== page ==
SRM Provider Kodiak Rating to Develop Blockchain to Improve Supply Chain Transparency

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The Stockholm-based supplier relationship management provider Kodiak Rating announced that it will apply blockchain technology to improve supply chain transparency and traceability and to better manage supplier risk.

Research and development will be supported by a 800,000 SEK grant (approximately $92,000) that was recently awarded to Kodiak Rating by Vinnova, a federal agency under Sweden’s Ministry of Enterprise and Innovation.

“Vinnova’s backing of the innovation shows a huge believe in [the project’s] ability to create impact,” says Sam Jenks, marketing lead at Kodiak Rating.

News of the grant comes two months after the company raised 12 million SEK ($1.4 million) in venture capital, according to the press release

Research commences this summer, Jenks says, with prototype development planned for late 2019.

“The plan is to develop a blockchain that [can be integrated] to the existing Kodiak Rating platform and serves a purpose of supplier compliance, governance, and ultimately collaboration and performance,” Jenks explains.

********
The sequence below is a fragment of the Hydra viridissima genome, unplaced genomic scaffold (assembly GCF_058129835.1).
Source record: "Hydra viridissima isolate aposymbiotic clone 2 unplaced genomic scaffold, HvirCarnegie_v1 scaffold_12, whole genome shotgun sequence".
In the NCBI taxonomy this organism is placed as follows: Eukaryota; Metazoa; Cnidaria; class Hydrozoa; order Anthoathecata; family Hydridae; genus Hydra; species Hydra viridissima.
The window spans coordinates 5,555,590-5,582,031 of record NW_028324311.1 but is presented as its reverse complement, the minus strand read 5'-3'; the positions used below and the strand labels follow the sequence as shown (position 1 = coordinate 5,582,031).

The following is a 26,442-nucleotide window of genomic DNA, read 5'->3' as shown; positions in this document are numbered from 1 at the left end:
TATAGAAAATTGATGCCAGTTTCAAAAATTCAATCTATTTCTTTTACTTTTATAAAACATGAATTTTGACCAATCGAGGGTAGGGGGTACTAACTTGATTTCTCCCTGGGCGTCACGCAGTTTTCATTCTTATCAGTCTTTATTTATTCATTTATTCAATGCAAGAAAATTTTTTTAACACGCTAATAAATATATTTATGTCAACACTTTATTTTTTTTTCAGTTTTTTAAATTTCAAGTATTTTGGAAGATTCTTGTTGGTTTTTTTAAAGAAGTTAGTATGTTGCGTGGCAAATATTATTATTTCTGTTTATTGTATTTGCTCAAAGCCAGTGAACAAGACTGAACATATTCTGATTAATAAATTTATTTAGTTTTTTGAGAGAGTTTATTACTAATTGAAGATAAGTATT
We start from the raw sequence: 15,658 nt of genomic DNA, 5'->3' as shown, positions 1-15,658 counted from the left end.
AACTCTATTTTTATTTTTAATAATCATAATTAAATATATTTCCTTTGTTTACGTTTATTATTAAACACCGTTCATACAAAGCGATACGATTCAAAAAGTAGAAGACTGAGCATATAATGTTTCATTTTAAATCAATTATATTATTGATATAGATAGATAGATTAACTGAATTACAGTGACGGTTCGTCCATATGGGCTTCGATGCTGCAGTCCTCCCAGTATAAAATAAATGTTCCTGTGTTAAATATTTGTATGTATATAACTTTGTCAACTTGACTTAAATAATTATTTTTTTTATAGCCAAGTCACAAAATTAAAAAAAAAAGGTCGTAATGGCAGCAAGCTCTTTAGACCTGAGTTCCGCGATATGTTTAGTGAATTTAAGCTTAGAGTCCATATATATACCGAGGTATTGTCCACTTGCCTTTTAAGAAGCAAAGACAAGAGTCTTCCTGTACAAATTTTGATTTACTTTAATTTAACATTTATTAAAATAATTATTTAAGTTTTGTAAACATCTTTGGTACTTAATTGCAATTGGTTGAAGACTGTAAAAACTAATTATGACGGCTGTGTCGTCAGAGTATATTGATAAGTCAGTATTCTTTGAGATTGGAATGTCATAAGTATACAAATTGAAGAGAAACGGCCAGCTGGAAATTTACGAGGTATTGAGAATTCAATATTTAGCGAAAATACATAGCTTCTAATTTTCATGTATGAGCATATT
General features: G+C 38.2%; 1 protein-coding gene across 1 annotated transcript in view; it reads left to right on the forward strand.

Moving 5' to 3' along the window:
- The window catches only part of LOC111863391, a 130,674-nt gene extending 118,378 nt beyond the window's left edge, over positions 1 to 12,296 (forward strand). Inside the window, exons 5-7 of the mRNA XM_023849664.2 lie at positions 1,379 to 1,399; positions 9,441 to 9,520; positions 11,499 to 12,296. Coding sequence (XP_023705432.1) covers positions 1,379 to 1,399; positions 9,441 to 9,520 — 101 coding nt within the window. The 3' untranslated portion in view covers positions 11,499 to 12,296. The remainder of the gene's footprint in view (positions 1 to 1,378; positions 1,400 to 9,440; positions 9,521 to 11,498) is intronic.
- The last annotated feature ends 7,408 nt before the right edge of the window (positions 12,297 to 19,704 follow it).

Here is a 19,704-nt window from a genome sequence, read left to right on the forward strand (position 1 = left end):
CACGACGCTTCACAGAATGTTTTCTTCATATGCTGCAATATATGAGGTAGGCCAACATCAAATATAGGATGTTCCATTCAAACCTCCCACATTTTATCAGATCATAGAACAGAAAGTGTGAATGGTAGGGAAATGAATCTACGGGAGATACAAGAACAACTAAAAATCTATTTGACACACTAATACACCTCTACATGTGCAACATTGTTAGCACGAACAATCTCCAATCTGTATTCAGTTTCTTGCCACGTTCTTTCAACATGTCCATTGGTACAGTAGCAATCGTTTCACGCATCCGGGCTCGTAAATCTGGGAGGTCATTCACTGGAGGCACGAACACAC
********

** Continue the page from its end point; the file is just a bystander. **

Kodiak Rating currently offers tools for supplier self-assessment, supply chain risk assessment, supplier audit and factory visit, supplier financial rating, supplier performance management and supplier prospecting, all of which can also be purchased as a suite within the SRM platform.

“We plan to develop a blockchain that will provide a distributed, traceable and transparent basis for supplier management,” says Ashley Stephenson, CTO at Kodiak Rating. “The exact solution to be developed is obviously somewhat dependent on the technical and market research package of the project.”

Stephenson continues: “A distributed ledger of supplier information will eliminate many middle men. Procurement professionals can gain an immediate and transparent history of a supplier’s compliance and risk, as well as further insight to suppliers when complemented by Kodiak Rating’s suite.”

Certainly, blockchain has the potential to transform supply chains by making possible a higher degree of traceability and accountability, but as Stephenson quipped, “in order to enact global change and impact, we must distribute the revolution.”

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